What are Phonics and why are they important?
Before I even had kids, I’d heard of ‘phonics’ but wasn’t really sure what they were.
If you are reading this and too don’t have a Scooby, a brief description of phonics is:
Phonics is proven to be the most effective method at teaching children to learn to read as it simplifies the English language down into just 44 sounds. Children therefore ‘decode’ words by breaking it down into it’s sounds rather than having to memorise 1,000’s of words individually.
Phonics breaks words up into the smallest units of sound (phonemes) such as such as “ough” in “dough”. Letters, or graphemes are then taught e.g. to represent these phonemes and also learn to blend them into words.
Now, I come from a family of teachers so I’d heard about phonics before my Mum retired. I didn’t really pay much attention at the time though – I was about 25 years old and had no kids. I was too busy getting drunk.
Now that I have a preschooler though, school ratings, results and curriculum are of a lot more interest.
So when I was approached by Fonics Schools to try out and review their new app, Read with Fonics I interested to find out a bit more.
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READ WITH FONICS APP!
Read with Fonics
The Read with Fonics website and app is a new offering created by a primary school teacher as a complete classroom resource to help to teach children to read.
The app teaches all the phonics sounds in a fun and interactive way through a series of 7 or 8 games that get progressively harder each time.
Split up into four ‘worlds’ (water, forest, lava and jelly), the child guides Albee the alien exploring each, playing games along the way.
Every time a sound is learnt, another gets unlocked, encouraging children to progress to the next one. The app uses a scoring system where points are picked up along the way, rather than market out of 100.
Tried and tested review:
Lady P has played with this app on and off for a while now. She isn’t one to use the iPad a lot – it tends to be something we give her when we are trying to get dressed, waiting for appointments or to stop her from falling asleep in the car. So she’s dipped in and out of the games depending on what mood she is in.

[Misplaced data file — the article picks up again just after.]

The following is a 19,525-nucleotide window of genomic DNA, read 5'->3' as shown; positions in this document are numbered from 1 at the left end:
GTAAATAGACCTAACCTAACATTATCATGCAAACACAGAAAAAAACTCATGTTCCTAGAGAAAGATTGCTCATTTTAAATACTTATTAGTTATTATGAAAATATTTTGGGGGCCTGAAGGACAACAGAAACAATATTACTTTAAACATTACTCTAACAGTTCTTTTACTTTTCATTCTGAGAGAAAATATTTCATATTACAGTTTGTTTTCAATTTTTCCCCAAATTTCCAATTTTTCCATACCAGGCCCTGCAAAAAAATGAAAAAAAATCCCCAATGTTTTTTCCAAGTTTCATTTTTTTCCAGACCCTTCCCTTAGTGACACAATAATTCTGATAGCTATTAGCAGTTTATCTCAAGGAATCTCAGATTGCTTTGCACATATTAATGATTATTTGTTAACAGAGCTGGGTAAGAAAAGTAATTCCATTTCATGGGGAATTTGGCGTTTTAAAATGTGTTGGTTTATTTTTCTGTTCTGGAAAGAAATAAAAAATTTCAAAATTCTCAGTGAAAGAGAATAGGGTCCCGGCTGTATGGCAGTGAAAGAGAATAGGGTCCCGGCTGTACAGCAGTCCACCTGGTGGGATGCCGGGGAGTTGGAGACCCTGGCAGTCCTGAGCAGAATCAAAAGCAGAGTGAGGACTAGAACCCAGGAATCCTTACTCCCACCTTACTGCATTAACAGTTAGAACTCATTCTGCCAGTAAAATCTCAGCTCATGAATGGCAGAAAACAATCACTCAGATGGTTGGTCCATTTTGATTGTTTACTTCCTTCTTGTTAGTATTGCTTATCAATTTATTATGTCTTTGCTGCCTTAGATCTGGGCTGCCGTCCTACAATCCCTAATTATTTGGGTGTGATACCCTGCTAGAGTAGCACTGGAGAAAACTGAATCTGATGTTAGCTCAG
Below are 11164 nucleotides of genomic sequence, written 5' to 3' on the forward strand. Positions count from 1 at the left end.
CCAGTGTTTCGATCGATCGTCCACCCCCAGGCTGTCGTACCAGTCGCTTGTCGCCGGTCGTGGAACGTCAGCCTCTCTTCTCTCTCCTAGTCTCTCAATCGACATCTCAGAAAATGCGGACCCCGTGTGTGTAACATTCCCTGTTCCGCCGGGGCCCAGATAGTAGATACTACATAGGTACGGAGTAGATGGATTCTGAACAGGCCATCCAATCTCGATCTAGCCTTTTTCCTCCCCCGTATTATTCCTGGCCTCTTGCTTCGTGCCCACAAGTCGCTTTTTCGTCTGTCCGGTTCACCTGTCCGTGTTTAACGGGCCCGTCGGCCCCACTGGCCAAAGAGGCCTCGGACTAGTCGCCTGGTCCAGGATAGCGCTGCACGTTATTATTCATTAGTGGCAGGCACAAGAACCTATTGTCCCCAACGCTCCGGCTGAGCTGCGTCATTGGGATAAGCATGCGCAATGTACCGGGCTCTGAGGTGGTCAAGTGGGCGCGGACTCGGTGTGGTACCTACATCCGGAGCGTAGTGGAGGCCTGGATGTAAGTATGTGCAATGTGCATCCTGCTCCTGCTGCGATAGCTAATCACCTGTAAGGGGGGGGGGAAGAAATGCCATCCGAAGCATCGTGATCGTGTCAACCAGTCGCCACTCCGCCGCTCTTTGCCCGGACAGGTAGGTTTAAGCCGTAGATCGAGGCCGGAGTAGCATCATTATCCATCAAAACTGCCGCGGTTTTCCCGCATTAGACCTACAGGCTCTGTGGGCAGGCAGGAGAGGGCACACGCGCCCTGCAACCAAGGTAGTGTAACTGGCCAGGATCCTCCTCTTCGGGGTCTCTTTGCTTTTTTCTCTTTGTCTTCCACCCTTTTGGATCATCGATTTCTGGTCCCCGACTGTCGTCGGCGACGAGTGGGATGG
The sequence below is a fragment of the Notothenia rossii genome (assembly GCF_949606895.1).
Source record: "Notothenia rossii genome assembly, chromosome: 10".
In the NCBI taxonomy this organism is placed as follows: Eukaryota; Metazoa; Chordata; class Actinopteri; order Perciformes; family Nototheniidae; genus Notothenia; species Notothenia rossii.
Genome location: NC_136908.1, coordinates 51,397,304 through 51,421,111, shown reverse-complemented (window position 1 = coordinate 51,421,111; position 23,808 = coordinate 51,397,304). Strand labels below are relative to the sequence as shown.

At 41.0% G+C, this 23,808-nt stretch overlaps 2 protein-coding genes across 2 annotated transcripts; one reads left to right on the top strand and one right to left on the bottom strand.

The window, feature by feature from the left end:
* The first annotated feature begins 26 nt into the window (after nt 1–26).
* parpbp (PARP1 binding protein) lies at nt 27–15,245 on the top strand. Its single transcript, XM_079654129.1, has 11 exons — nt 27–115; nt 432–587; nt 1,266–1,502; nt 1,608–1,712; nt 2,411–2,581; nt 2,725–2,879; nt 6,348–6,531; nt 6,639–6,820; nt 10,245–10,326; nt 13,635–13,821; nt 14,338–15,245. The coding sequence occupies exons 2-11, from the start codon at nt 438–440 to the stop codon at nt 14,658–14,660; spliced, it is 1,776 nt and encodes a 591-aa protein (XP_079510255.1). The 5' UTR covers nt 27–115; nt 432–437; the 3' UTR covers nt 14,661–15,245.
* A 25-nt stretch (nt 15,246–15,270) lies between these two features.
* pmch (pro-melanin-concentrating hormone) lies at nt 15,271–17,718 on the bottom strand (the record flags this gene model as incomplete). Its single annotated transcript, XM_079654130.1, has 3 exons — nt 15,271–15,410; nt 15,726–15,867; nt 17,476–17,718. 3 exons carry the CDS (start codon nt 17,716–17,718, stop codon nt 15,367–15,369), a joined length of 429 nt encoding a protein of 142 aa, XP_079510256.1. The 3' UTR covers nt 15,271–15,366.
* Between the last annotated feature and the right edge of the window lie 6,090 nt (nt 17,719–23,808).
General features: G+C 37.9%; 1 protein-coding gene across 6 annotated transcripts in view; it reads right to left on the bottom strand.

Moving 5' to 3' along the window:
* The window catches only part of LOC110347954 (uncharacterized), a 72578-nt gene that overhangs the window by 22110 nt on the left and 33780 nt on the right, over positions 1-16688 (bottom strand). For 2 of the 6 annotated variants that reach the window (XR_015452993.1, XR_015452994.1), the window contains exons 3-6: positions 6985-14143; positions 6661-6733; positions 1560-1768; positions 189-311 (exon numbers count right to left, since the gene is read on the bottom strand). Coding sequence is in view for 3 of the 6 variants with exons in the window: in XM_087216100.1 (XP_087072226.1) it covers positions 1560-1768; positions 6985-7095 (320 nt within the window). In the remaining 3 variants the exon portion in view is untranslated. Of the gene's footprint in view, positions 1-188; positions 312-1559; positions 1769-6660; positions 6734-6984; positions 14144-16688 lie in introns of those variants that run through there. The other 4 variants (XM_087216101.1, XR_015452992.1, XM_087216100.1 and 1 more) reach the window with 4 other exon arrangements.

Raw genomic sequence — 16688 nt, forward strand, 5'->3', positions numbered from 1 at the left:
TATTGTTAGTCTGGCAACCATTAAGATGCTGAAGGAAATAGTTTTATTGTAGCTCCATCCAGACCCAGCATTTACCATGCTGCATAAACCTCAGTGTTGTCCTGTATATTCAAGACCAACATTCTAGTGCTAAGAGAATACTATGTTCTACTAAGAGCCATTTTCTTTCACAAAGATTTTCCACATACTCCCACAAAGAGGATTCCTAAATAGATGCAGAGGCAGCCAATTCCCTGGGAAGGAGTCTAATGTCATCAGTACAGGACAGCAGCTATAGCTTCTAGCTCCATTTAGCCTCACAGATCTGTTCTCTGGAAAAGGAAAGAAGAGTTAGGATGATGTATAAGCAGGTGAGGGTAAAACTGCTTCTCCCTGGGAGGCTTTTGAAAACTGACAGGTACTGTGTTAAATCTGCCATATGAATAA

She has enjoyed doing the activities and progressed through the letters within the worlds. I was actually quite surprised at how quickly she understood what she needed to do, although she did need a bit of guidance at first. Once shown though, she was able to carry on and did so.
Bear in mind however that she’s not yet 3 years old, I think she is a bit young to fully ‘get’ this app yet.
I feel that it would be better suited to an older child; children of school age who have already had exposure to the phonics concept would get more out of the activities. Saying that, the activities are colourful and certainly interactive, so I think it would be a good app as an additional aid or game for parents to help younger children with.
At a glance:
- Price: from free with paid for options
- Materials: n/a
- Quality: n/a
- Gender: unisex
- Available on the app store – more information on the website
- Recommendation: For older children entering school soon or in early years education
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Terms & Conditions
No purchase necessary. Entrants must be aged 18 years or over. Competition is open to UK residents only from 13-21 June 2017. 2 winners will be picked to receive codes to unlock the Read with Fonics app. No cash alternative.
Entry into this competition confirms your acceptance of these Terms and Conditions and your agreement to be bound by the decisions of the blog.
Please note, Fonics Schools provided the product free of charge but not in exchange for a positive endorsement. The opinions in this blog are based on my own experiences. They are no way linked to those of Fonics Schools.